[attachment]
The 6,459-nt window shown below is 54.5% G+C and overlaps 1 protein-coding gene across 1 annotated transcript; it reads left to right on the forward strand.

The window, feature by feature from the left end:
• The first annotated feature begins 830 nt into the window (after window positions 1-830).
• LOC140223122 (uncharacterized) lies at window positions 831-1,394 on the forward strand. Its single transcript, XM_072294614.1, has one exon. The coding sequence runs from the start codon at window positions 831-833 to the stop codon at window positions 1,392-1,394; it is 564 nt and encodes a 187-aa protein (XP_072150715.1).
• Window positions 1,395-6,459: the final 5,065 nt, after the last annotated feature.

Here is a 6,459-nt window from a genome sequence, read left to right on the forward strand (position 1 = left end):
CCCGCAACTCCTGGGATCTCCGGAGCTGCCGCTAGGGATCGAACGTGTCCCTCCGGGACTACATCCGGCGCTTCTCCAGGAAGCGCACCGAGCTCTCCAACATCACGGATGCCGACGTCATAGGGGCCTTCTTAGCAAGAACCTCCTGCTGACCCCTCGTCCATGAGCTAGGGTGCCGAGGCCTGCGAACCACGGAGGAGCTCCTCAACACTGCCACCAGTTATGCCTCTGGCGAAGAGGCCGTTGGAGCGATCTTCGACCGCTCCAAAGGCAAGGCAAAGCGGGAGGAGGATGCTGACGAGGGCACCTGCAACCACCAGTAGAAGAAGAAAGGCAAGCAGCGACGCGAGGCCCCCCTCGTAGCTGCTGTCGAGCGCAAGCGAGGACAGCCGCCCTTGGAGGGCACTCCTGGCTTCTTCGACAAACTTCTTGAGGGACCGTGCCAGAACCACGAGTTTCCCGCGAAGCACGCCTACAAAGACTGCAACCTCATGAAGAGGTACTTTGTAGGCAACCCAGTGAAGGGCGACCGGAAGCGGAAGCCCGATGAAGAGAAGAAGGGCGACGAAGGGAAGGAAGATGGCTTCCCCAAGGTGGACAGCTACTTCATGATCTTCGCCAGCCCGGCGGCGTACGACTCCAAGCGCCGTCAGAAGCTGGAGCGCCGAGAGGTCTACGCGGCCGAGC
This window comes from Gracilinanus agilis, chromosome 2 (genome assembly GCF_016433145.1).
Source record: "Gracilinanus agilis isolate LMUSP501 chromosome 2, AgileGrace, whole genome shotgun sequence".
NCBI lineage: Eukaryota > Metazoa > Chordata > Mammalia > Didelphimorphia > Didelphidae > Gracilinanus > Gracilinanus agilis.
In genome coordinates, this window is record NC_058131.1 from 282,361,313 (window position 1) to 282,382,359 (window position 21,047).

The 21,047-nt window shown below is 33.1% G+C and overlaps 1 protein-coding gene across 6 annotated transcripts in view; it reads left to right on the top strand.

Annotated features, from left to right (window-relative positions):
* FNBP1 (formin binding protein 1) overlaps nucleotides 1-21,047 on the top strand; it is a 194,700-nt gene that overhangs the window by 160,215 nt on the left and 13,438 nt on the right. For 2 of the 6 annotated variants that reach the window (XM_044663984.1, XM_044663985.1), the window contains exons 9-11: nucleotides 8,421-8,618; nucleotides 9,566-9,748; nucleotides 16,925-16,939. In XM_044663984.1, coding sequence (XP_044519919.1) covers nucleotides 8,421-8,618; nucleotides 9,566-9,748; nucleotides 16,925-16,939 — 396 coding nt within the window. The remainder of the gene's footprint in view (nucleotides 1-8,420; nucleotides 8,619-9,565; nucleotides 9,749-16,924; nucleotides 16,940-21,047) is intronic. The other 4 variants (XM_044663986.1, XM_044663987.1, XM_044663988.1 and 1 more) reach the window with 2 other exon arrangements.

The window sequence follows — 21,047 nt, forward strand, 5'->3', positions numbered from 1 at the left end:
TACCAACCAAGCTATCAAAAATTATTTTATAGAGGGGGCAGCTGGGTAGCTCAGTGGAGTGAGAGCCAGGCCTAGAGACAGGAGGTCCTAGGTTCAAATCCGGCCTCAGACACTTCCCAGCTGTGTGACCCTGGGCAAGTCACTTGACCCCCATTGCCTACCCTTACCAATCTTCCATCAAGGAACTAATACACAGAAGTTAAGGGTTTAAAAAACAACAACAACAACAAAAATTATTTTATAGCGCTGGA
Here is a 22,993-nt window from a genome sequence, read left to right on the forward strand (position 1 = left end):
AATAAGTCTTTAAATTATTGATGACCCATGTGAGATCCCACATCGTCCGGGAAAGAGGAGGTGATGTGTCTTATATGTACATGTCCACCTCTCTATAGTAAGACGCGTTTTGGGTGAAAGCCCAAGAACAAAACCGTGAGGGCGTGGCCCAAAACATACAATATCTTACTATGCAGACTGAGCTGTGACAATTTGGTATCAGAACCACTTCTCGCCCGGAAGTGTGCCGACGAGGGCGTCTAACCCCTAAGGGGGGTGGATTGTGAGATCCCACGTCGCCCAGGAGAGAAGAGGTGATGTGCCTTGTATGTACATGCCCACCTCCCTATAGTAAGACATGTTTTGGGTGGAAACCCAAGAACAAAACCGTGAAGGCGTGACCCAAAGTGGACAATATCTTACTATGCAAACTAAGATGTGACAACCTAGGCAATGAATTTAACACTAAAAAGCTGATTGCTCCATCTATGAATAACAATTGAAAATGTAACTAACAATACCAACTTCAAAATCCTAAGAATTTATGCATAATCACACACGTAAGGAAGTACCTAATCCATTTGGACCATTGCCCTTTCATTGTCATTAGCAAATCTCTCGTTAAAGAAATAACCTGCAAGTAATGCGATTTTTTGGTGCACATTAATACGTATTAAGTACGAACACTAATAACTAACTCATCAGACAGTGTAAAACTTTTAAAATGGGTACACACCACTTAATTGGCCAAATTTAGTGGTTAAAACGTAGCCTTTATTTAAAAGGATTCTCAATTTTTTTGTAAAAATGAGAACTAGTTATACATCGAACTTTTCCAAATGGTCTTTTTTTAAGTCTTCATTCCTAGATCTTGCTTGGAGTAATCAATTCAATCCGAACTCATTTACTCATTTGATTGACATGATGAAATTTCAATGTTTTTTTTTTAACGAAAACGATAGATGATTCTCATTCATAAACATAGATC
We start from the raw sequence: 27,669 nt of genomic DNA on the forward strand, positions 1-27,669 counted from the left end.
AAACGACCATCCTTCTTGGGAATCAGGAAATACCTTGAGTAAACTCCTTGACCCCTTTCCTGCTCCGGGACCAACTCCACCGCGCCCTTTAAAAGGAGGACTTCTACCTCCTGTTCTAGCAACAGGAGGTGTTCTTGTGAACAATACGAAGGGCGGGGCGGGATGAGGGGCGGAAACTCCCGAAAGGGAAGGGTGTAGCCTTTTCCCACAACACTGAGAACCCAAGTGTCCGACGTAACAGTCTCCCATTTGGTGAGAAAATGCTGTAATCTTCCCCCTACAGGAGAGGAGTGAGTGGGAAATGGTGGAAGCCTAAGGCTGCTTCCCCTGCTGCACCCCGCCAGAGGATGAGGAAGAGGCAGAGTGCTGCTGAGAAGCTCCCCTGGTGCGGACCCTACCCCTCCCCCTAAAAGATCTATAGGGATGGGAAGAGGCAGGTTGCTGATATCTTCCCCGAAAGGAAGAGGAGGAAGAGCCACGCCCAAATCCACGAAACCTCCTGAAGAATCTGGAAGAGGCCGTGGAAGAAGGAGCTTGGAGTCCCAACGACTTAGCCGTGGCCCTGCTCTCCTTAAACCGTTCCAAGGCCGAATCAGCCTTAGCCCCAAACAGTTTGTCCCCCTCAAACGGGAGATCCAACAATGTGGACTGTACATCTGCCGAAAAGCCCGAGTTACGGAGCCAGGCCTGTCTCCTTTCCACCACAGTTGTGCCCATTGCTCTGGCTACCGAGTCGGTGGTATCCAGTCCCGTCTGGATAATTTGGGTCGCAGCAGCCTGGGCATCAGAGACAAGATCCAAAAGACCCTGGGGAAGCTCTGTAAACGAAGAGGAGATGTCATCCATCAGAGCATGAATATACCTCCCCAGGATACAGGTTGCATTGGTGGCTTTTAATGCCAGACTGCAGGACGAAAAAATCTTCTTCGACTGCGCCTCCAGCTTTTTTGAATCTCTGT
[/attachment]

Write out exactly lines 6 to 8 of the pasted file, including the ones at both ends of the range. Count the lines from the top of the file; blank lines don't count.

Here is a 6,459-nt window from a genome sequence, read left to right on the forward strand (position 1 = left end):
CCCGCAACTCCTGGGATCTCCGGAGCTGCCGCTAGGGATCGAACGTGTCCCTCCGGGACTACATCCGGCGCTTCTCCAGGAAGCGCACCGAGCTCTCCAACATCACGGATGCCGACGTCATAGGGGCCTTCTTAGCAAGAACCTCCTGCTGACCCCTCGTCCATGAGCTAGGGTGCCGAGGCCTGCGAACCACGGAGGAGCTCCTCAACACTGCCACCAGTTATGCCTCTGGCGAAGAGGCCGTTGGAGCGATCTTCGACCGCTCCAAAGGCAAGGCAAAGCGGGAGGAGGATGCTGACGAGGGCACCTGCAACCACCAGTAGAAGAAGAAAGGCAAGCAGCGACGCGAGGCCCCCCTCGTAGCTGCTGTCGAGCGCAAGCGAGGACAGCCGCCCTTGGAGGGCACTCCTGGCTTCTTCGACAAACTTCTTGAGGGACCGTGCCAGAACCACGAGTTTCCCGCGAAGCACGCCTACAAAGACTGCAACCTCATGAAGAGGTACTTTGTAGGCAACCCAGTGAAGGGCGACCGGAAGCGGAAGCCCGATGAAGAGAAGAAGGGCGACGAAGGGAAGGAAGATGGCTTCCCCAAGGTGGACAGCTACTTCATGATCTTCGCCAGCCCGGCGGCGTACGACTCCAAGCGCCGTCAGAAGCTGGAGCGCCGAGAGGTCTACGCGGCCGAGC
This window comes from Gracilinanus agilis, chromosome 2 (genome assembly GCF_016433145.1).